Senior Slide Streaming (With Sadie) – The Newsroom Season 1


Welcome to Senior Slide Streaming (With Sadie), where I tell you what I spend my weekends watching. First up is the first season of a show that (if you’ve been around me within the past two weeks, you already know) I’ve been obsessing over as of late: The Newsroom, a drama series that aired on HBO from 2012-2014.

The Gist and the Cast: The creator and main writer of the show is The West Wing creator Aaron Sorkin, who had been working on a series set behind-the-scenes at a fictional news network since 2009. The show’s 10-episode first season premiered on HBO on June 24, 2012.

Season 1 of The Newsroom is set between March 2010 and August 2011. After an outburst at a question-and-answer session at Northwestern University, Atlantis Cable News (ACN) anchor Will McAvoy (Jeff Daniels) returns to the offices of his show News Night only to discover most of his staff is leaving and that the new executive producer, Mackenzie McHale (Emily Mortimer) –with whom Will has a history– wants to return News Night to its glory days of “real” broadcast journalism. The large ensemble cast also includes Alison Pill, John Gallagher, Jr., Dev Patel, Thomas Sadoski, Olivia Munn, and Sam Waterston.

The Technical Side: The true technicals are all in good shape here. The direction is not overly flashy, allowing the viewer to really pay attention to what’s happening on screen, and the immediacy of the editing helps the show be an absorbing experience. Aaron Sorkin is a very polarizing writer– it takes a very specific kind of performer (or reader) to handle his exposition-heavy, character-driven dialogue. The writing may be fantastic, and it is, but it flops without a cast that is not game for it. However, the entire cast give it their all and all do a wonderful job. Special mention, though, must go to star Jeff Daniels. The perennial indie-film, comedy, and stage darling proves his chops as both a small-screen and dramatic actor as Will McAvoy, a role for which he was nominated for three Primetime Emmys (and won one, for the pilot episode “We Just Decided To,” in 2013.)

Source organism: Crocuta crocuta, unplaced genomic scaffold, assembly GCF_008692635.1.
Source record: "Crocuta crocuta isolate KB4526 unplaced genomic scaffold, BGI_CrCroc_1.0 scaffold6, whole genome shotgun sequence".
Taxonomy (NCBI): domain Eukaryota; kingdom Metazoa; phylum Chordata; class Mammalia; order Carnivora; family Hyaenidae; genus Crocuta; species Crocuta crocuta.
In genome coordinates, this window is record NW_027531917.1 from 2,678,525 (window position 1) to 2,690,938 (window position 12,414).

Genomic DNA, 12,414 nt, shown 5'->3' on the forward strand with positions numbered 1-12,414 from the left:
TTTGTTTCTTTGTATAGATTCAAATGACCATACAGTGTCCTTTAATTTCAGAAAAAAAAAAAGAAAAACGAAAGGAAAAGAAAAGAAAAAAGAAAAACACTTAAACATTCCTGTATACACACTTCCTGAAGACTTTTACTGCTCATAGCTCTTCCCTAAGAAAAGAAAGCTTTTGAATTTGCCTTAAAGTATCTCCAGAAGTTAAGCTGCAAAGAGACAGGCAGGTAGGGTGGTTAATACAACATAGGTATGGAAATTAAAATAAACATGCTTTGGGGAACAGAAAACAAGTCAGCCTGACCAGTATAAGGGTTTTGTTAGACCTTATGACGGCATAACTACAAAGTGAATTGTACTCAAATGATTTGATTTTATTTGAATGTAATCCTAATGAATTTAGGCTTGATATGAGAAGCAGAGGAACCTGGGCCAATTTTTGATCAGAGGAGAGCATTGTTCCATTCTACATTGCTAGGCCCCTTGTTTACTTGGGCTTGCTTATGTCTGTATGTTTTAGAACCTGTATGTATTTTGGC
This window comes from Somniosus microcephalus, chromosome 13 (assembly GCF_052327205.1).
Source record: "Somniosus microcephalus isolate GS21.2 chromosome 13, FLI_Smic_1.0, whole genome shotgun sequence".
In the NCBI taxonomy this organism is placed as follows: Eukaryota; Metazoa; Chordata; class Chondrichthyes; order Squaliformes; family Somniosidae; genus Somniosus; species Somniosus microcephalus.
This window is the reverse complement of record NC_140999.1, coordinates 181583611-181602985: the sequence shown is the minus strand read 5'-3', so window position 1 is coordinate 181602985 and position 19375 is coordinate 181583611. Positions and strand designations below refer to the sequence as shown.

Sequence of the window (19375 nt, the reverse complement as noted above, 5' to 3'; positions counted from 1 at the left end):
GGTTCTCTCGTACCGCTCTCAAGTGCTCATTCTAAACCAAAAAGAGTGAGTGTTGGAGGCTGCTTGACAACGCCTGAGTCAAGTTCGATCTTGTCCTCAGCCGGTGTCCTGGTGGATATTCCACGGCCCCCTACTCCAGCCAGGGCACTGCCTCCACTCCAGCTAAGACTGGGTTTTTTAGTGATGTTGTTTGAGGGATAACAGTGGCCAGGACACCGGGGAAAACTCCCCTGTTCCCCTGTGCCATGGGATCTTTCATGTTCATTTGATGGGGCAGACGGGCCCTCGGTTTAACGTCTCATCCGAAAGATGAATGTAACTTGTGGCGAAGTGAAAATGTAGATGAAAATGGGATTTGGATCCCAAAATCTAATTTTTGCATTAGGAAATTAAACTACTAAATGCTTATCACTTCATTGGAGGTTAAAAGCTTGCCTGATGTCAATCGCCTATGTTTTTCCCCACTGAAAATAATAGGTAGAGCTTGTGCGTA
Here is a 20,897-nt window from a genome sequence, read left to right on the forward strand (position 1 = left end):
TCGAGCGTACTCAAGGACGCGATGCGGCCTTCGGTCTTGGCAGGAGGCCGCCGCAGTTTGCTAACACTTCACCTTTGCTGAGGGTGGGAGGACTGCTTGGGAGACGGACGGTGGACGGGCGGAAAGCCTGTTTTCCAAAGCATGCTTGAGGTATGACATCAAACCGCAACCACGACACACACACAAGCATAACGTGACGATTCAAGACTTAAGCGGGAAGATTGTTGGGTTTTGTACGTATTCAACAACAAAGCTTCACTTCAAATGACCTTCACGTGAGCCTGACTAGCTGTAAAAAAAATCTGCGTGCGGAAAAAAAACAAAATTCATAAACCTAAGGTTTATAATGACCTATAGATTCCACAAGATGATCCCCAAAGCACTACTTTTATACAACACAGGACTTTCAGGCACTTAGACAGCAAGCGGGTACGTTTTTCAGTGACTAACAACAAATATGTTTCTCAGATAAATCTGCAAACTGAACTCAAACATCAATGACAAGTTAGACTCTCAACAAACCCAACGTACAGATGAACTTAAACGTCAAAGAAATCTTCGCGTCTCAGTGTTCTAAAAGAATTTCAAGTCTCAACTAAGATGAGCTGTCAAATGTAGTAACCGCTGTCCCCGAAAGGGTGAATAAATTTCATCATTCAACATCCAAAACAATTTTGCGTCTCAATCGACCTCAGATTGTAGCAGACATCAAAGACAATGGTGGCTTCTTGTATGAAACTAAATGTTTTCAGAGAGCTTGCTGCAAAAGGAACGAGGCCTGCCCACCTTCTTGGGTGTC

The Opening Scene: Watch here. (warning: coarse language) The first eight minutes of the series, which show the ill-fated Q&A at Northwestern, are plainly brilliant. The scene sets a perfect tone for the series and serve as the character introduction to Will McAvoy, and Jeff Daniels handles it flawlessly. In eight short minutes, we know exactly what kind of man Will is and how he stands in comparison to his environment, critics, and coworkers, and we can’t wait to see how he will clash with those around him once he returns to New York.

The Best Scene: Watch here. (warning: coarse language) The final scene of episode 4, “I’ll Try To Fix You,” stands head-and-shoulders above any other individual scene of the series. With the show’s first season taking place between spring 2010 and summer 2011, all of the news stories covered are from that time period, and nowhere does it work better than this scene. The News Night team learns of the attempted assassination of Arizona congresswoman Gabrielle Giffords, breaks into ongoing programming, and weighs the risk of reporting on a lone unconfirmed report that Giffords is dead. The dialogue cuts in and out over Coldplay’s “Fix You,” and the pitch-perfect editing and acting in the sequence emphasizes both the horrific story and the human emotions of the characters reporting on it.

The Best Episode(s): Episode 7, “5/1,” and episodes 8-9, a two-parter called “The Blackout.” The former separates the characters on the day Osama bin Laden is killed and has them race against the clock to return to the newsroom to report on it. The latter has the team, trying to get ACN rights to air a Republican primary debate, going against their morals to report on the Anthony Weiner sex scandal and the Casey Anthony trial to boost ratings. These are three episodes where the characters and their many subplots and story lines coalesce to form one perfect, effective whole, while still maintaining an interesting A-plot and news station dynamic.

What I Think: This. Show. Is. Brilliant. I cannot even put into words how good this season is. The series takes an interesting idea, brilliant cast, fantastic writing, and high emotional stakes and wraps them up into a near-perfect 10 episodes. Please, do yourself a favor and watch it.

All three seasons of The Newsroom are available to stream on HBOGo/HBONow and Amazon Prime.

(Copyright 2016 Sadie Britton)

Sadie Britton

Sadie Britton '16 is a contributor to the Oracle. Aside from running Blair Book Club and being co-captain of the quiz bowl team, she enjoys creative writing, television, movies, and theatre.